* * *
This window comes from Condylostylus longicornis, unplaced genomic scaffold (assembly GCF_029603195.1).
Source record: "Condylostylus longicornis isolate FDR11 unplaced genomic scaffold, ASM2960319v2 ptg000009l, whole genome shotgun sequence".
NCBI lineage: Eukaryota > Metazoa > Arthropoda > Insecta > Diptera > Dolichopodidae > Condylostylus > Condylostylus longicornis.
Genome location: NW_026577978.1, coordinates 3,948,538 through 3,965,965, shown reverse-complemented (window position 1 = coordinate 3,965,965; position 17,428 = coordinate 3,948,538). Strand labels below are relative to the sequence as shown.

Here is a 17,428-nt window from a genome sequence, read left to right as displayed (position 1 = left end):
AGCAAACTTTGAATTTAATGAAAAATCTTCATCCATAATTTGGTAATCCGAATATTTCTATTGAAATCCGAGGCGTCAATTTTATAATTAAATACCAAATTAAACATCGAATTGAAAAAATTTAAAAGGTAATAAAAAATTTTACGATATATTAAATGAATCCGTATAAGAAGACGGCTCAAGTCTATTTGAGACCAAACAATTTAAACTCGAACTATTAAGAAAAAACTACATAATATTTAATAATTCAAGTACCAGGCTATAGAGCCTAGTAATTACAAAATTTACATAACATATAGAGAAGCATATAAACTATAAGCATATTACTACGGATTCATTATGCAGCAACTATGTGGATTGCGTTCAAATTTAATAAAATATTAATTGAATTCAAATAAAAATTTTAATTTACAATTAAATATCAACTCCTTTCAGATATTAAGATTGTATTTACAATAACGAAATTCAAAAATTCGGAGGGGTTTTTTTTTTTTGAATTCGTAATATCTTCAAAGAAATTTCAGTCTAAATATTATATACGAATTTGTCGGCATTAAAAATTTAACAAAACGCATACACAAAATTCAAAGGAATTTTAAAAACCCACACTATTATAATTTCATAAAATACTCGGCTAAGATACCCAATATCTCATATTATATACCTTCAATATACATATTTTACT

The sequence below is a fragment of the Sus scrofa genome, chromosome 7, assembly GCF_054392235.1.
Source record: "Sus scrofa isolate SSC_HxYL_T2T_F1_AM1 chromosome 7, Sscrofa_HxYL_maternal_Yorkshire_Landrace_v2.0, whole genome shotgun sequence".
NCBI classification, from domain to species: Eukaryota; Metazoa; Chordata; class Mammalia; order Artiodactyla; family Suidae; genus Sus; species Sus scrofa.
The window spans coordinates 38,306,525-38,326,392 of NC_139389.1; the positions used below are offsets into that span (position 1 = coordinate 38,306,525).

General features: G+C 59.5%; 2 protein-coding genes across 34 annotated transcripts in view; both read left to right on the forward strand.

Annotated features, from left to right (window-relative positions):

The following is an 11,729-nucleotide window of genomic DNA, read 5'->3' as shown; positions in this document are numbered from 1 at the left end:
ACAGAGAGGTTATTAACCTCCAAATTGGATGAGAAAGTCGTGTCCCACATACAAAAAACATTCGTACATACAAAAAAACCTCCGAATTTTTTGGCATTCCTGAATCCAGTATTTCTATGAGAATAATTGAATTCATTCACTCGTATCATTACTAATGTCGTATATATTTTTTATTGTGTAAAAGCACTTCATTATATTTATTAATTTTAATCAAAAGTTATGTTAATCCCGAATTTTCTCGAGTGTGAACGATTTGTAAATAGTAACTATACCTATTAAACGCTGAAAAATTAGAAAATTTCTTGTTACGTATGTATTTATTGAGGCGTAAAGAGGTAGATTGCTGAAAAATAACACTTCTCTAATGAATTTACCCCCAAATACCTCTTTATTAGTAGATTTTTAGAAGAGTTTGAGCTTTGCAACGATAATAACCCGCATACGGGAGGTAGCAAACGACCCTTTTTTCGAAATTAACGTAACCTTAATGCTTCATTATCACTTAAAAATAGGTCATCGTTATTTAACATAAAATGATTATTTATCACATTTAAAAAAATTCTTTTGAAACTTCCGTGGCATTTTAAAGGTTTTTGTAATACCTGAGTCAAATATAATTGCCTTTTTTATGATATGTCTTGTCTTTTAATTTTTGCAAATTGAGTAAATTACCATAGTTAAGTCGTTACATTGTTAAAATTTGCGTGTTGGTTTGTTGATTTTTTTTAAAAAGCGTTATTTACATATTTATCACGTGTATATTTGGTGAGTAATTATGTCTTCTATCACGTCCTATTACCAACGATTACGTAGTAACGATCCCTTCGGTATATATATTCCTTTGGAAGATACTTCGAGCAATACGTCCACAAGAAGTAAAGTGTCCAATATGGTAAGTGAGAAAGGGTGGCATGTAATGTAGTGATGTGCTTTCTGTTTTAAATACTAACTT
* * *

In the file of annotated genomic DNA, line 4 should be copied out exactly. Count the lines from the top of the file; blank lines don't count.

Genome location: NW_026577978.1, coordinates 3,948,538 through 3,965,965, shown reverse-complemented (window position 1 = coordinate 3,965,965; position 17,428 = coordinate 3,948,538). Strand labels below are relative to the sequence as shown.